By Anthony McClean, Editor In Chief Emeritus NEW HAVEN (BASN) —...
HBCUs Still Trying To Get There Due
DETROIT, MICHâ€”We have reached the year 2004 and Historically Black College and University (HBCU) football programs are still waiting to be placed on the same field of level grounds as other colleges and universities. Black athletes from Historically Black Colleges and Universities continue to look for a stage to display their talent. Despite some of the great recent success stories of former Historically Black College and University football players within the NFL, CFL, and AFL, Historically Black Colleges and Universities, as well as there players are more often left on the sidelines looking at the game from afar. The great numbers of All Conference players from Historically Black Colleges and Universities continue to mount up with no adjudication of why there are not many athletes from Historically Black Colleges and Universities given a legitimate chance to shine, with a chance to play professional football.
The NCAA has been around since 1906, and yet there has not been any sign of opportunity for a Historically Black College or University to be placed in the same spotlight as other colleges and universities. Despite recent meetings between congress and NCAA officials concerning the Bowl Championship Series (also known as the BCS) this past year in 2003, nothing has changed, and Historically Black Colleges and Universities are still standing looking from the outside of the big games in collegiate football. The House committee was quoted as saying, “The projected revenue for the four BCS games is $90 million, but only $6 million will go to the 55 non-BCS schools, while $80 million ends up with the 62 BCS schools. John Conyers of Michigan, a black congress man, who is also the committee’s top democrat said, “This conglomeration of money and power is having a cascading impact beyond major college football, as the de facto exclusion of non-BCS schools from major bowl games is resulting in those schools having lower athletic budgets, inferior athletic facilities, and rising deficits.” Steve Young, the former quarterback and teammate of former Mississippi Valley State University wide out Jerry Rice added, “the disparities hurt recruiting since athletes will sometimes choose to attend schools with a better shot of going to a bowl game.”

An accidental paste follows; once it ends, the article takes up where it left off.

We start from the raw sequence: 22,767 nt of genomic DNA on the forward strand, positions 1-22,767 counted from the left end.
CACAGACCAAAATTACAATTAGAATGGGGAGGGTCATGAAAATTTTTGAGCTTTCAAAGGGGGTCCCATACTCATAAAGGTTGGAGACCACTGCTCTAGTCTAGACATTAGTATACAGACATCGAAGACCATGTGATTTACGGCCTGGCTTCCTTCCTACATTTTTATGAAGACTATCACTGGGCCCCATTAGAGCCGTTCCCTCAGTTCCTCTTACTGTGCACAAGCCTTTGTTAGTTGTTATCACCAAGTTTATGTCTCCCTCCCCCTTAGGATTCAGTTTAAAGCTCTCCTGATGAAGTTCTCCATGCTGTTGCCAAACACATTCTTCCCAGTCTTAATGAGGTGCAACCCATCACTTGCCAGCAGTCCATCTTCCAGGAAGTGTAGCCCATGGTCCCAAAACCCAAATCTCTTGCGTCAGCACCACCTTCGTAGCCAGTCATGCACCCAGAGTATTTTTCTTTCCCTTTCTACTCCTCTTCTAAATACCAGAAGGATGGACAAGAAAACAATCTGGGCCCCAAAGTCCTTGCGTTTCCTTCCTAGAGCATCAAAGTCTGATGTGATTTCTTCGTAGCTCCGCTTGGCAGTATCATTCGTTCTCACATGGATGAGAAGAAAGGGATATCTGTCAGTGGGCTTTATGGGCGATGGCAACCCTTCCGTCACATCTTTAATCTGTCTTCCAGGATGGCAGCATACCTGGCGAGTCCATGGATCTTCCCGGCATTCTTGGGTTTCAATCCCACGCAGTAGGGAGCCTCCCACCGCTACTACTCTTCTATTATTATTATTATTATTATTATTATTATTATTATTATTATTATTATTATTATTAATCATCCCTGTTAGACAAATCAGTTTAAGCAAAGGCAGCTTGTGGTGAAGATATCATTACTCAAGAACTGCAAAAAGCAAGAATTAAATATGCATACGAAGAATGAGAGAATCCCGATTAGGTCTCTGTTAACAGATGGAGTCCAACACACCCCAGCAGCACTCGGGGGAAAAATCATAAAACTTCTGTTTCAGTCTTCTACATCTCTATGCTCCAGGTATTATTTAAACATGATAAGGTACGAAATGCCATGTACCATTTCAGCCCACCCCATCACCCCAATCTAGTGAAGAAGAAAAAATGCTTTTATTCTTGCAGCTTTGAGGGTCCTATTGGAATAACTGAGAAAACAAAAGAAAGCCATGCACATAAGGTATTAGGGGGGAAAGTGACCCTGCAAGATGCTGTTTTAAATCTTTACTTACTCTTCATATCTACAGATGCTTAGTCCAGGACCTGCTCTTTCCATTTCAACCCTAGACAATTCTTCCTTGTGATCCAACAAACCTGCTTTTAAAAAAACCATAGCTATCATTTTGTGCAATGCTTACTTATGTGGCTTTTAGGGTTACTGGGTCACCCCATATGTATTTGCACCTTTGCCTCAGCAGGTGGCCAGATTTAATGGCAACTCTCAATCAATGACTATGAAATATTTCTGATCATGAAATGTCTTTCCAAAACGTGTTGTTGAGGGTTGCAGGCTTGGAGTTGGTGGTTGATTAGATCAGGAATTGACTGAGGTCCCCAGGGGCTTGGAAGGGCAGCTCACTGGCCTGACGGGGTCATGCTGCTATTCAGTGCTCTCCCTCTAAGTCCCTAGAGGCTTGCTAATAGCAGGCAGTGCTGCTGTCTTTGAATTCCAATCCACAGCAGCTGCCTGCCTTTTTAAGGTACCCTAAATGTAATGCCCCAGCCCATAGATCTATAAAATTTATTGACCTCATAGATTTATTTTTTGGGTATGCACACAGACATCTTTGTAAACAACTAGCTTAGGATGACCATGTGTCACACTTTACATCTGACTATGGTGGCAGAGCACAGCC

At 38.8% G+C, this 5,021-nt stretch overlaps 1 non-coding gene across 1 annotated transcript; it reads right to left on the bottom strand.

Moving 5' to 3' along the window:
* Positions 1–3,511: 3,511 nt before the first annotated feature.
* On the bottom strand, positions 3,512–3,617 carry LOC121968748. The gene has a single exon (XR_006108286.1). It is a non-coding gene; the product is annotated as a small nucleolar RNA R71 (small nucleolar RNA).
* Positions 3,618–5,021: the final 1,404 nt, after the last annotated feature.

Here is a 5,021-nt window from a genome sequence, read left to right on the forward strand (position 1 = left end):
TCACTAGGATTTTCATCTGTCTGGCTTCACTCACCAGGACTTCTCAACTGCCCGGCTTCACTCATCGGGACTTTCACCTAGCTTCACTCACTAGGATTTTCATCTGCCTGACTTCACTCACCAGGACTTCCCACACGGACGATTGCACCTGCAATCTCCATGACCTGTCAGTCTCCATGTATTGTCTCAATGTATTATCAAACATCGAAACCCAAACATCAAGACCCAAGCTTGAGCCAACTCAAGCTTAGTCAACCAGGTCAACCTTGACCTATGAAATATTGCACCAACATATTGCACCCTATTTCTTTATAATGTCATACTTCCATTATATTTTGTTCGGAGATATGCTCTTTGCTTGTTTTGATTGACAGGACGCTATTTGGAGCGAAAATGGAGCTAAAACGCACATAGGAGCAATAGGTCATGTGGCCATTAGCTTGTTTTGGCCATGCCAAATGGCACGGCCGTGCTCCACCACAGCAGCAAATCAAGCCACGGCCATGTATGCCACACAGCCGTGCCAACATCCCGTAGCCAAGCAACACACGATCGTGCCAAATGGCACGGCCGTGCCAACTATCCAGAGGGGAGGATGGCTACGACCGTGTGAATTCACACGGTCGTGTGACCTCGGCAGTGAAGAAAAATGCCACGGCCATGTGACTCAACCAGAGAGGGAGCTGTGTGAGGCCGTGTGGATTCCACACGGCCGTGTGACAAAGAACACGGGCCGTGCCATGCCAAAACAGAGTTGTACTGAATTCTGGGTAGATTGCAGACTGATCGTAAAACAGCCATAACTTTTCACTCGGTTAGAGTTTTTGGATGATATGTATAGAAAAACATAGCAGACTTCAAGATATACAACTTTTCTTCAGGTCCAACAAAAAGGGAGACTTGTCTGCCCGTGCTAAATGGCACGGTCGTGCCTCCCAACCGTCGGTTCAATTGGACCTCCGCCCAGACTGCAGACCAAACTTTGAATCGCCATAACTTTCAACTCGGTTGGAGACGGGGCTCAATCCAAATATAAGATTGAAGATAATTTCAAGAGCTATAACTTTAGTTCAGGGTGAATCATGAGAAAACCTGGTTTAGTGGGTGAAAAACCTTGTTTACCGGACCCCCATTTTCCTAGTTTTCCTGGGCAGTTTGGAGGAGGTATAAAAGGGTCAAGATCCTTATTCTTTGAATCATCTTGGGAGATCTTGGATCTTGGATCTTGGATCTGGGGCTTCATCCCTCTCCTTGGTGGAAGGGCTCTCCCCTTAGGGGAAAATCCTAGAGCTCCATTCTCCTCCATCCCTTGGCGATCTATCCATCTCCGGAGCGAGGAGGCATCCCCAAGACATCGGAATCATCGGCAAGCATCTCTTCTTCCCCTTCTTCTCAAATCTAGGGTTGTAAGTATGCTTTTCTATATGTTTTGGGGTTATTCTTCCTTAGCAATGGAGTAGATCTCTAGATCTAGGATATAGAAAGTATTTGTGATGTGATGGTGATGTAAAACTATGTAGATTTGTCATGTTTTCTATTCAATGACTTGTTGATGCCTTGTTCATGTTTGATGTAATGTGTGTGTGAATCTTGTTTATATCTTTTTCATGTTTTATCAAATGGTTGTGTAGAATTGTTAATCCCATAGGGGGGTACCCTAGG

The big game, the main event, the championship game is what every player of any sport yearns to play within, so why is it that football players from Historically Black Colleges and Universities do not get that same opportunity to play in the championship game? The NCAA is like the store manager that hires the black guy to bag groceries for show and tell, but gives the black bagger no chance for advancement within the company. The Historically Black Colleges and Universities have attempted down through the years to form there own annual historical black football classics, but yet they still do not pull anywhere near the revenue that the BCS or any of the major college bowl games draw. The annual historical football classics do not get the big contracts from major company sponsors that the BCS and the other major bowl games receive from these large corporations. Recently in Detroit, the Detroit Lions defensive end Robert Porcher (whom attended South Carolina State University), along with other investors kicked off the Detroit Football Classic, which would place two highly competitive HBCU teams against each other at the newly built Ford Field, the home of the Detroit Lions. Porcher and other investors had a great turn out in numbers of patrons for the game, but yet they still struggled to get a television contract for lack of sponsorship. It is unfortunate that the NCAA would place Historically Black Colleges and Universities within these situations, when they have the “Bowl Championship Series” in place that is suppose to give each team a legitimate chance at a championship and eliminate argument of the Championship team of the season. This place many black athletes right where they were from day one, still trying to prove they belong.